• The Strategic Doing Experience Map. Together we will plan the experience we want your Strategic Doing Team to have at the first workshop. We will deliver an experience specifically designed for engagement of the entire team, assuring all the factors we know help lead to civility, trust, commitment, and follow through. We will also determine the timeframe and frequency of the team’s check-ins. These are typically every seven (7) days or every 30 days.
  • The Strategic Doing Team. A team consists of 5-7 people. During the Design Session we will discuss and come to a decision about the people to invite. The framing question will drive that decision. Deciding on the make up of this team is less about stakeholders and more about shareholders – who would find shared value in the future we’ve imagined in our framing question and who might have assets (specialized knowledge or expertise, capital, access to networks, etc.) that might be valuable in the future we envision?
  • The Invitation to Participation. Once we have our framing question and the people we hope to include, together we will craft the invitation to conversation that will be used to reach out to participants.

Phase 2: Strategic Doing Workshop One. This is the first of two 3-hour strategy workshops in which your team of 5-7 will work on the strategic issue we’ve identified. In this Strategic Doing Workshop Scott will guide a strategic conversation that will result in the following outcomes:

  • An inventory of the “assets” available to us that we think would be valuable in the future envisioned in that framing question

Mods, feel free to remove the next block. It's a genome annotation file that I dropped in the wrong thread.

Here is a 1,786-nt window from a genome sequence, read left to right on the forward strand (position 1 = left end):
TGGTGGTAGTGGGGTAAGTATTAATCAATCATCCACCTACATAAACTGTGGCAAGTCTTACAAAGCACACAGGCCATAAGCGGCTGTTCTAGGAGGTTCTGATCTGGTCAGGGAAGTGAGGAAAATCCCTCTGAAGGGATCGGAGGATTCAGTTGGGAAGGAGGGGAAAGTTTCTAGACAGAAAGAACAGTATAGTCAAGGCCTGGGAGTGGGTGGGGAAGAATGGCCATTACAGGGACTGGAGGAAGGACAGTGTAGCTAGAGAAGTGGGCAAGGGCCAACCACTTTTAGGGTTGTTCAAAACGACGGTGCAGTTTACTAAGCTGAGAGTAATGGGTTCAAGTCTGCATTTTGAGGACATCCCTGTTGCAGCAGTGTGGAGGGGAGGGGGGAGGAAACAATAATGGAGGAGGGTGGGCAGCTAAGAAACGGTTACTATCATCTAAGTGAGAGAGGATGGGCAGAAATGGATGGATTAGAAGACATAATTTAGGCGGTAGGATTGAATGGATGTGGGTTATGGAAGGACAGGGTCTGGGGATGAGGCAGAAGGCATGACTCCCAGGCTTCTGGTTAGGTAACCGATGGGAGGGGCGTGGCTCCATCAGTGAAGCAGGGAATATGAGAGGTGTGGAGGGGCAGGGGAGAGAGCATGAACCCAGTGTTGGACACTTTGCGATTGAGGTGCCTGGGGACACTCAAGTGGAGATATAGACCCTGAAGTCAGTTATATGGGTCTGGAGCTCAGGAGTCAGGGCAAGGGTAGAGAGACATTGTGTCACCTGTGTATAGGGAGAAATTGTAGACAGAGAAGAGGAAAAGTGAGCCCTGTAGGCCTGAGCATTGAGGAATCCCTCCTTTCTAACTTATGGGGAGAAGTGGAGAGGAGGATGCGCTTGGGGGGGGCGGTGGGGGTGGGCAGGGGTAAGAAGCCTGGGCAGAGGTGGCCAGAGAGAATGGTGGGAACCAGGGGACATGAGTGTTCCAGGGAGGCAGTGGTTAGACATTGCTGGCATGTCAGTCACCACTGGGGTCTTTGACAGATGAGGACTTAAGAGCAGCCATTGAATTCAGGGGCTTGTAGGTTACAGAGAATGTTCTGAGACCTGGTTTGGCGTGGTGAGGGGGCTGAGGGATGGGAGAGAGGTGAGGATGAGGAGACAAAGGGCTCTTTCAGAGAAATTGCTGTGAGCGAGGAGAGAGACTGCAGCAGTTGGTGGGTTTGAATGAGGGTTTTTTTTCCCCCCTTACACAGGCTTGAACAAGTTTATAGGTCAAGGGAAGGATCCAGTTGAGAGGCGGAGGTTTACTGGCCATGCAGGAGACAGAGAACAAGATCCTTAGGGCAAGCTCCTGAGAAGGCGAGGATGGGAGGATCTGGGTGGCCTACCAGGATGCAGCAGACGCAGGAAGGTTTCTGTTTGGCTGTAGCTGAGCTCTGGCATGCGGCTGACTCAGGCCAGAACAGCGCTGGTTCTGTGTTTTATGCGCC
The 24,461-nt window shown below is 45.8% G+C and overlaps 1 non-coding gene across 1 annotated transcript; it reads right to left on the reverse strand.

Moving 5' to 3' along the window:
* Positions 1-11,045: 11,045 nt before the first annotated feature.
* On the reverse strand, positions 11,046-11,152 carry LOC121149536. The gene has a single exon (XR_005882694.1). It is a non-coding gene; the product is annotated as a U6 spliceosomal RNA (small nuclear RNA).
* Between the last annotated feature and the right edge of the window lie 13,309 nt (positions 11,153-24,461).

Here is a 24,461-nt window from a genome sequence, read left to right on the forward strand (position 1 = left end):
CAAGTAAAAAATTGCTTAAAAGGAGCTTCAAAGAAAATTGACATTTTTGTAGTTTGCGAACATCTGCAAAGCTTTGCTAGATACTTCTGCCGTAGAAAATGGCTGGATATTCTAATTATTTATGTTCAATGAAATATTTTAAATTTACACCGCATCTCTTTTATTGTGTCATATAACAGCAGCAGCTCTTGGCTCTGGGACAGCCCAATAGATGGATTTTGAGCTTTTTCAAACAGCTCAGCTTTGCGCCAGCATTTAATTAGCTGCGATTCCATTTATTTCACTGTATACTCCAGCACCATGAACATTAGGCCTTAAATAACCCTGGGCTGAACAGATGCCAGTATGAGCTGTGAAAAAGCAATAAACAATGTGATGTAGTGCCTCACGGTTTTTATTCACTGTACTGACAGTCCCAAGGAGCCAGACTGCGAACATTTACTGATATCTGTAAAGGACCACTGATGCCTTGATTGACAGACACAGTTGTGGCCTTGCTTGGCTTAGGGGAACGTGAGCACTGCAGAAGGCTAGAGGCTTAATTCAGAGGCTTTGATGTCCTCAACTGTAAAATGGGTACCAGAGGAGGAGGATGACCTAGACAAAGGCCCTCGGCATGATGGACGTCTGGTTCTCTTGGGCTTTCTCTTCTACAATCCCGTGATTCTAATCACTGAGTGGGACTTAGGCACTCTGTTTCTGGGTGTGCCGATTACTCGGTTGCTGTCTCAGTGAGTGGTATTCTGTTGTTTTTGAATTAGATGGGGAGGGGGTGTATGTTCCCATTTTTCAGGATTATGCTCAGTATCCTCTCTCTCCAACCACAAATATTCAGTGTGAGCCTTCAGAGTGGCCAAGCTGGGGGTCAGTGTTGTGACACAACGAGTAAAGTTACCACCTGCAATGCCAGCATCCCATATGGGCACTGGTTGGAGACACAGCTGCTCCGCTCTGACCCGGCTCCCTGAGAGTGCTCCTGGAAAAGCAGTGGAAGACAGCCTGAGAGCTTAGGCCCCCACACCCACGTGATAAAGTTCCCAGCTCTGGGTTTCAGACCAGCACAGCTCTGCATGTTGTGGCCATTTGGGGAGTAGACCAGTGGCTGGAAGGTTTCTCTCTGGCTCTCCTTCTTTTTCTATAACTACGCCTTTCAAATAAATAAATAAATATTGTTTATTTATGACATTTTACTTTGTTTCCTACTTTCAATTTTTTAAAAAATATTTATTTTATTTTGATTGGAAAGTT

• Three strategic opportunities that emerge when we link and leverage our assets in new ways.
  • One priority strategic outcome with three measurable characteristics of success
  • A pathfinder project with guideposts that enables us to get started and test our assumptions. The project we identify will be something that can be accomplished in a short amount of time.
  • A shared strategic action plan (v.1.0.) with each person committed to taking on a strategic task
  • A specific commitment (dates, times, locations) to come back together for our learning loops (every 7 days or every 30 days) to evaluate our progress, adjust if needed, and commit to next steps.

Phase 3: Learning Loops. After this initial Strategy Workshop, Scott will help support the three Learning Loop meetings via conference call or web conference. Your team could be in the same place and Scott will join via speaker phone or web conference. These Learning Loop meetings will take no more than one hour. Each of these three Learning Loop meetings will result in an updated Strategic Action Plan (v.1.1, 1.2. 1.3.)

Phase 4: Strategic Doing Workshop Two. This second Strategic Doing Workshop takes place after the execution of the pathfinder project. It will be preceded by another Design Session to define the scope of this workshop. Sometimes this workshop focuses on the next logical pathfinder project that should follow the first one, continuing to make ongoing progress on the initial strategic issue. In other instances, we may decide to begin working on another strategic focus area, scaling the use of Strategic Doing to more teams. These becomes a pivot point to decide if and how to expand the use of Strategic Doing for your organization, community, or region.